About 50 municipalities around the state, including Austin and Houston, restrict the ability of property owners to cut down trees. State Rep. Roland Gutierrez, D-San Antonio, published an op-ed on March 1 that argued in favor of local control and against Kolkhorst’s bill.

“Every election cycle, we hear certain groups claiming they will fight for local control because people in San Antonio know what is best for San Antonio and not lawmakers in Austin or Washington D.C. Quality of life decisions should be decided by local governments because they have the ability to know what the citizens of the area want,” he wrote in the op-ed.

“If passed, this legislation would undo the work San Antonio has done in creating a tree ordinance that ensured a greater quality of life for residents,” he wrote. “I cannot imagine a San Antonio where builders run rampant tearing down trees for profits at the expense of our children’s health and the beautiful hill country.”

But Kolkhorst said that the rights of individuals should come first.

“We hear a lot about local control,” she said in a statement, “but isn’t the ultimate local control to empower an individual landowner whenever we can?”


CHRIS HOOKS interns for The Texas Tribune where this story was originally published. It is reprinted here through a news partnership between the Tribune and the San Marcos Mercury.

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6 thoughts on “Bill nixing local tree protections head to committee

  1. As a compassionate conservative, I find these bills an absolute outrage! Maybe since we have had to deal with unscrupulous developers here in the San Marcos area my opinion could be a bit pointed perhaps. Write/ email/ call your representatives and tell them that this is nothing more than a ruthless affront by those that would destroy our natural resources for personal gains. Trying to use the issue of fire danger prevention in this matter is ludicrous, clear out the underbrush, not the historical trees! 😉 jlb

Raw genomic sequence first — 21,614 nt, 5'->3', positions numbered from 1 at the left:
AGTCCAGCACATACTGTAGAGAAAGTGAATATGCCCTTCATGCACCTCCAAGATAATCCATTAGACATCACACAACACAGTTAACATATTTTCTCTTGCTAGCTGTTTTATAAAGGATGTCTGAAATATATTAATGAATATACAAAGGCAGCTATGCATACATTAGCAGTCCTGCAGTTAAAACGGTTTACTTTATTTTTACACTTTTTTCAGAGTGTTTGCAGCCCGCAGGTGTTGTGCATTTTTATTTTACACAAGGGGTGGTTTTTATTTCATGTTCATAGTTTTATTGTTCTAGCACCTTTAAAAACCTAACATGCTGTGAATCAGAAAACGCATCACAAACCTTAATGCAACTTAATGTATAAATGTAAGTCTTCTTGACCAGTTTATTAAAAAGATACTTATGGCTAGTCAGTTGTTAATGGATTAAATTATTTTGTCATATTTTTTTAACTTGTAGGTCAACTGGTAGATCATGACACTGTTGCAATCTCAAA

2. If I own a piece of land and there is a tree on that land that I want to cut down, I should be able to do it without the government telling me not to. It’s really that simple.

  3. When fools are allowed to destroy our planet, everyone loses, including the fools. Reasonable restrictions have been in place since mankind has progressed ( regressed ? ) in order to prevent the irresponsible destruction of a world that we all must share. 🙂 jlb

  4. What about good old local control?

    There have always been and will always be some form of land use control/restriction. The courts have held land use/development/building codes constitutional. Don’t see them changing that any time soon.

  5. I suggest ya’ll click on the link and read H.B. 1858 before you get your undergarments in a wad. It just fixes some over-reaching, one-size-fits-all, common-sense-defying regulations that tend to creep into our rule books.

  6. Poor Sam Houston’s Kissing Tree. Lost out to a parking lot =(

    Thank you to the citizen who has been saving trees one by one on Guadalupe with the forthcoming construction planned!!
    You know who you are and we appreciate you!
    Thank you to COSM for working with this citizen.